Advanced Mezzanine Card
Advanced Mezzanine Cards are printed circuit boards (PCBs) that follow a specification of the PCI Industrial Computers Manufacturers Group (PICMG), with more than 100 companies participating. Known as AdvancedMC, the official specification designation is AMC.x (see below). AdvancedMC is targeted to requirements for the next generation of "carrier grade" communications equipment. This series of specifications are designed to work on any carrier card (primarily AdvancedTCA) but also to plug into a backplane directly as defined by MicroTCA specification.
- AMC.0 is the "base" or "core" specification. The AdvancedMC definition alone defines a protocol agnostic connector to connect to a carrier card. Intermediate revisions are known as engineering change notices, or ECNs.
- R1.0 adopted January 3, 2005
- ECN-001 adopted June 2006
- R2.0 adopted November 15, 2006
An AdvancedMC card can use proprietary LVDS-based signaling, or one of the following AMC specifications:
- AMC.1 PCI Express (and PCI Express Advanced Switching) (ratified)
- AMC.2 Gigabit Ethernet and XAUI (ratified)
- AMC.3 Storage (ratified)
- AMC.4 Serial RapidIO (ratified)
There are six types of AMC cards ("Module") available. A Full-size Module is the most common, allowing up to 23.25 mm high components (from centerline of PCB). A Mid-size Module allows component heights maxed at 11.65 to 14.01 mm (depending on board location). A Compact Module allows only 8.18 mm. A special carrier card known as hybrid or cutaway carrier is required to hold one Full-size Module or two Compact-size (see connectors below). Each height is paired with a width, single or double, describing how many carrier slots the board fills. A double width card allows more component space, but does not provide any additional power or bandwidth because it only uses a single connector.
The pinout of the AMC connector is fairly complex, with up to 170 traces. There are four different lengths the traces can be, which allows hot swapping by knowing in advance which traces will become active in which order upon insertion. To help reduce cost for mass production, a card may only require the traces on one side (pins 1 to 85). The possibility of using only half the pin locations, combined with various height combinations, results in four different connector types that are available on the carrier card:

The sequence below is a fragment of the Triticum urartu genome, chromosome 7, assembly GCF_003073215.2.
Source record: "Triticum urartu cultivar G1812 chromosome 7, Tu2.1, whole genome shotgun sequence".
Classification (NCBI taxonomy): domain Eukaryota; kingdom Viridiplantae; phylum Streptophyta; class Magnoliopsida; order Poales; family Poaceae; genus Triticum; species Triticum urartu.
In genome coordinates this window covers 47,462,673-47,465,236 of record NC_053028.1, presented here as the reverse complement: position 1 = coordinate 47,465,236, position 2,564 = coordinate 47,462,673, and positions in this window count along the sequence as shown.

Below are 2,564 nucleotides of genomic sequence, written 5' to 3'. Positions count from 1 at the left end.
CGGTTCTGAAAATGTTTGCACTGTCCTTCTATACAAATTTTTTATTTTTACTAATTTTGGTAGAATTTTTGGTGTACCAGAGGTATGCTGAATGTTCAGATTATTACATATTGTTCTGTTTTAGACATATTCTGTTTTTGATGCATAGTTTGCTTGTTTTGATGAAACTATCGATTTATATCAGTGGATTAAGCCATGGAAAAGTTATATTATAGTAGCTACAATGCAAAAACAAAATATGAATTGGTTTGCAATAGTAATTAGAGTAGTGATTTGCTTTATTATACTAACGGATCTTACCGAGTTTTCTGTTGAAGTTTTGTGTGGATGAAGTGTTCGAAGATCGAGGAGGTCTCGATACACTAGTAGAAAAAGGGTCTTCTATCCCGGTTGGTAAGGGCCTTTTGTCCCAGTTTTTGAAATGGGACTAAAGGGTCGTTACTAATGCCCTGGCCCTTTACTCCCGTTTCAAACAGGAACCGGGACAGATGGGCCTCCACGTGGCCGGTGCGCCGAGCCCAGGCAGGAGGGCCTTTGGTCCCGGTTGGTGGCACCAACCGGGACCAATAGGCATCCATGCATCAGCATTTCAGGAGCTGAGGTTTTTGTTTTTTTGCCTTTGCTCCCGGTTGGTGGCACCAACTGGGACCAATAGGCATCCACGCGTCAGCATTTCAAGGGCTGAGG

|Connector Style||Pins||Mating Card Type|
|B||85||One module that only needs pins 1-85|
|B+||170||One module card that uses all available pins (1-170)|
|AB||170||Two adjacent modules that each only need pins 1-85|
|A+B+||340||Two adjacent modules that use all available pins (1-170)|
|Bay||Aperture||Connector||Compact Module||Mid-size Module||Full-size Module|
|Compact Conventional Bay||3||B, B+||Slot B||-||-|
|Mid-size Conventional Bay||4||B, B+||Convert face plate to mid-size||Slot B||-|
|Single Slot Cutaway Bay||6||B, B+||Convert face plate to full-size||Convert face plate to full-size||Slot B|
|Dual Slot Cutaway Bay||6||AB, A+B+||Slots A and B||Convert face plate to full-size||Slot B|
The AdvancedMC card is considered powerful enough that there are situations where the processing functionality is the only requirement. The MicroTCA standard is targeted at supplying a COTS chassis that will allow AMC cards to function without any AdvancedTCA carrier card. The function of the ATCA carrier board and of the ATCA shelf manager are concentrated on one board, which is called the MicroTCA Carrier Hub (MCH). On July 6, 2006 MicroTCA R1.0 was approved. Since this approval, companies like Advantech, Kontron, N.A.T., Annapolis Micro Systems, VadaTech, and others, have launched AMC and MCH products.
Versions of MicroTCA with fewer AdvancedMC card slots are informally known as NanoTCA and PicoTCA.
- PICMG Specification page
- PICMG Advanced Mezzanine Card AMC.0 R2.0, Table 2-1